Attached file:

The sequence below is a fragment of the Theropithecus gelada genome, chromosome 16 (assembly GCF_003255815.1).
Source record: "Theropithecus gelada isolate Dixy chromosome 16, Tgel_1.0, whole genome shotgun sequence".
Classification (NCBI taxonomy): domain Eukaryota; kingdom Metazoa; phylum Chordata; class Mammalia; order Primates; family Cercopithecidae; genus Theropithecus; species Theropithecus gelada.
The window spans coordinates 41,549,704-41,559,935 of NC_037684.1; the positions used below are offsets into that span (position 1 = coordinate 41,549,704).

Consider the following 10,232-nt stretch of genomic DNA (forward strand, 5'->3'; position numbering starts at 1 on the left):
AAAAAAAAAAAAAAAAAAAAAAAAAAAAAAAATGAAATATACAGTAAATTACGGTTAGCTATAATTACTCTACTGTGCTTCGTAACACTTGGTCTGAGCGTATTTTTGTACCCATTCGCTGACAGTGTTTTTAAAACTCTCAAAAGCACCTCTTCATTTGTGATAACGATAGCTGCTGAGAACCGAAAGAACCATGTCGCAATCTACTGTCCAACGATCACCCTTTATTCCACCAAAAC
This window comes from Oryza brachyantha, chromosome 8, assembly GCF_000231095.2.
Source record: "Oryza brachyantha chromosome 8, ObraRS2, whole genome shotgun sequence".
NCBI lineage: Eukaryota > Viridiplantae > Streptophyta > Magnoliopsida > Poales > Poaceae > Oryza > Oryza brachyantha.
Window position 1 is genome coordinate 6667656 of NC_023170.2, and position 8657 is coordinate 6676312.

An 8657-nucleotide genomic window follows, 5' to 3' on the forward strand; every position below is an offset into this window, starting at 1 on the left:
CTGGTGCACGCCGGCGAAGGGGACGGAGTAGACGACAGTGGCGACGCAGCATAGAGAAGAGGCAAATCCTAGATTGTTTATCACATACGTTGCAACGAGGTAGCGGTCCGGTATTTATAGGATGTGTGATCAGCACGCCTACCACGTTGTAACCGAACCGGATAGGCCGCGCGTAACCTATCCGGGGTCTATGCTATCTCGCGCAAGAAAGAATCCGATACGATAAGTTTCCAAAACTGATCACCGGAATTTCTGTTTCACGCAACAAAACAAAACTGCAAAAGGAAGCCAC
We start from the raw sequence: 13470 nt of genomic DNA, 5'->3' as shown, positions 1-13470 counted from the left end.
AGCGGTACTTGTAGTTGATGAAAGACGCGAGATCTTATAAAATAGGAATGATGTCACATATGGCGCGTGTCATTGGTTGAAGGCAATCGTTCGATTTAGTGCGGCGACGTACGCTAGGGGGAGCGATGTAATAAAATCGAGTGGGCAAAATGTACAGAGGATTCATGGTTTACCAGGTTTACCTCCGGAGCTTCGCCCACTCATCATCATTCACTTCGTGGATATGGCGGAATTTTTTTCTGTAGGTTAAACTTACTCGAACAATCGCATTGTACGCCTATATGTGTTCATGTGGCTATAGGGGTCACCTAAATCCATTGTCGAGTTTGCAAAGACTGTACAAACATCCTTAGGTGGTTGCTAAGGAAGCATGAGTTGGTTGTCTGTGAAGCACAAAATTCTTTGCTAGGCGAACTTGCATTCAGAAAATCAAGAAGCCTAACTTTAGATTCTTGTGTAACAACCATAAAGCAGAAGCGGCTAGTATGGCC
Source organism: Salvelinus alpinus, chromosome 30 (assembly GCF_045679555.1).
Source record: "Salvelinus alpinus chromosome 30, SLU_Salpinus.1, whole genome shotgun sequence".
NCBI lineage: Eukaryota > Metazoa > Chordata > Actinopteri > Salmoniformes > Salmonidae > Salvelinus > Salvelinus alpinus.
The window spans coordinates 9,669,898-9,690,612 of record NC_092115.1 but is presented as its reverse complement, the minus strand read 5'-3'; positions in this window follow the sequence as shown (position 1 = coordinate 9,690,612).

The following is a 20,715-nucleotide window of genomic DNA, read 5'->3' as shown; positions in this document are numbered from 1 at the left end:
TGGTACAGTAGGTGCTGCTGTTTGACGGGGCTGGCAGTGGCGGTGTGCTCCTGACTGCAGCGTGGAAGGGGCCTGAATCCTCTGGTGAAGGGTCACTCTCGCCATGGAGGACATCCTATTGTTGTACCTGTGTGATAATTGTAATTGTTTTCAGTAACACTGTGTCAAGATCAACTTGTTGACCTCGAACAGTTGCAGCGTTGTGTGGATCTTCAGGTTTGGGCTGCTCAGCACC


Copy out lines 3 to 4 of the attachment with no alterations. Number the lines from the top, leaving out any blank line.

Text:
Classification (NCBI taxonomy): domain Eukaryota; kingdom Metazoa; phylum Chordata; class Mammalia; order Primates; family Cercopithecidae; genus Theropithecus; species Theropithecus gelada.
The window spans coordinates 41,549,704-41,559,935 of NC_037684.1; the positions used below are offsets into that span (position 1 = coordinate 41,549,704).